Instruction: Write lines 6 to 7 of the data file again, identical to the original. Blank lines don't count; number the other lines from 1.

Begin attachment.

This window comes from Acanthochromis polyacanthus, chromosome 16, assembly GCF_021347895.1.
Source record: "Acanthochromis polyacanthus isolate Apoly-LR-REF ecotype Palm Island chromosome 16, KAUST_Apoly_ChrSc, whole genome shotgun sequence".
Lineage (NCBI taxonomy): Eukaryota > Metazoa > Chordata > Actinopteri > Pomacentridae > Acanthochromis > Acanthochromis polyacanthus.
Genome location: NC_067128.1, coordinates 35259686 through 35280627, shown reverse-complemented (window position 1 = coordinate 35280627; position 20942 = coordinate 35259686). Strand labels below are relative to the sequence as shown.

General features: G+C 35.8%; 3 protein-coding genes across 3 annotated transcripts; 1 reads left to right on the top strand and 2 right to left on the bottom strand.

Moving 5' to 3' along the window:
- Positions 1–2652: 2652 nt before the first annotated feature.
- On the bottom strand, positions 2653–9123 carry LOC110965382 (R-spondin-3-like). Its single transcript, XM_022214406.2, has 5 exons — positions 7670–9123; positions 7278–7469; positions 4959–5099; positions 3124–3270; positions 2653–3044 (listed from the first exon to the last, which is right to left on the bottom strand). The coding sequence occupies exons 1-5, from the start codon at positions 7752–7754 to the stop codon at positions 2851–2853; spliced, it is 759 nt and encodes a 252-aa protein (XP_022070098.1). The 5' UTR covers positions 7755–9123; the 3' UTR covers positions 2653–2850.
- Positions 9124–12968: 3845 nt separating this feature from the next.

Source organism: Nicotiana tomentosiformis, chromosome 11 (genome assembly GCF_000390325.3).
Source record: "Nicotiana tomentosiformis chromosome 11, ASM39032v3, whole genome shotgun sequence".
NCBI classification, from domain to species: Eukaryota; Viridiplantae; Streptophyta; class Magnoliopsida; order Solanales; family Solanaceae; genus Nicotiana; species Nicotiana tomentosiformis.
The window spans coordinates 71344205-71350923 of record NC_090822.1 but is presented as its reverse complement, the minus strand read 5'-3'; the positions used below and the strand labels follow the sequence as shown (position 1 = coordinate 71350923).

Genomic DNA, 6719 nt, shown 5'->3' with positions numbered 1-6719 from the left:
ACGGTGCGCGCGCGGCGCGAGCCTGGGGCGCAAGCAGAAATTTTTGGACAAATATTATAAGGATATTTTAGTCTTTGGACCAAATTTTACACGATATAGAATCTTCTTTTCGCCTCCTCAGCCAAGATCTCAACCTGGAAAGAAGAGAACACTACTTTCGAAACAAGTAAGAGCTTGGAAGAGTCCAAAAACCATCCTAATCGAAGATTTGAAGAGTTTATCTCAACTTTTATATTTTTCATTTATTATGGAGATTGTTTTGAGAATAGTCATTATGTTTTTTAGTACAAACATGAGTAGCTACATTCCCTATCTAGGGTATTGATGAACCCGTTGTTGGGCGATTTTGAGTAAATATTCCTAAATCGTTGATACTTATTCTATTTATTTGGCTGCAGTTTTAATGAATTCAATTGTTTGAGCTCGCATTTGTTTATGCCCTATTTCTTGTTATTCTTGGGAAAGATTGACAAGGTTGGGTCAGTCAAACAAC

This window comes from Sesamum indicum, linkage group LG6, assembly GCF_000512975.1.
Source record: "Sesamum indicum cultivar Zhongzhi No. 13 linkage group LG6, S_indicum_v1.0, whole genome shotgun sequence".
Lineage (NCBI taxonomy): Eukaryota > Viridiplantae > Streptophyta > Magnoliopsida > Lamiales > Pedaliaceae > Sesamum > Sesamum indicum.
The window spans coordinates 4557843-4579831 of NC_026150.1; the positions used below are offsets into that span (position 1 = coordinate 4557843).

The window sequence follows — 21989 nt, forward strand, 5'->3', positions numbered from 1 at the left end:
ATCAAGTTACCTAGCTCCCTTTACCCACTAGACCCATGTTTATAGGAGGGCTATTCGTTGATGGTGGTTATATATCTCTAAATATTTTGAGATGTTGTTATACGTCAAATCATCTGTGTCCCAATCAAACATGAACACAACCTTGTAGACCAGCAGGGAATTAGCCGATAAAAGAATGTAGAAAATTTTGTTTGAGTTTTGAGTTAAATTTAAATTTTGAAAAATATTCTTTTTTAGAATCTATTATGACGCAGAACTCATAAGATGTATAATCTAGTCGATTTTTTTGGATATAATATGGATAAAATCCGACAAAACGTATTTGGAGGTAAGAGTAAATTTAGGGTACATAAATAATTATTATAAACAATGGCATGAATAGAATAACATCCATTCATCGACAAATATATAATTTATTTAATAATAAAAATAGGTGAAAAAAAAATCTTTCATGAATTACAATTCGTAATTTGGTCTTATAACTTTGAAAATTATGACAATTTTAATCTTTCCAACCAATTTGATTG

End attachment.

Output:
Moving 5' to 3' along the window:
- Positions 1–2652: 2652 nt before the first annotated feature.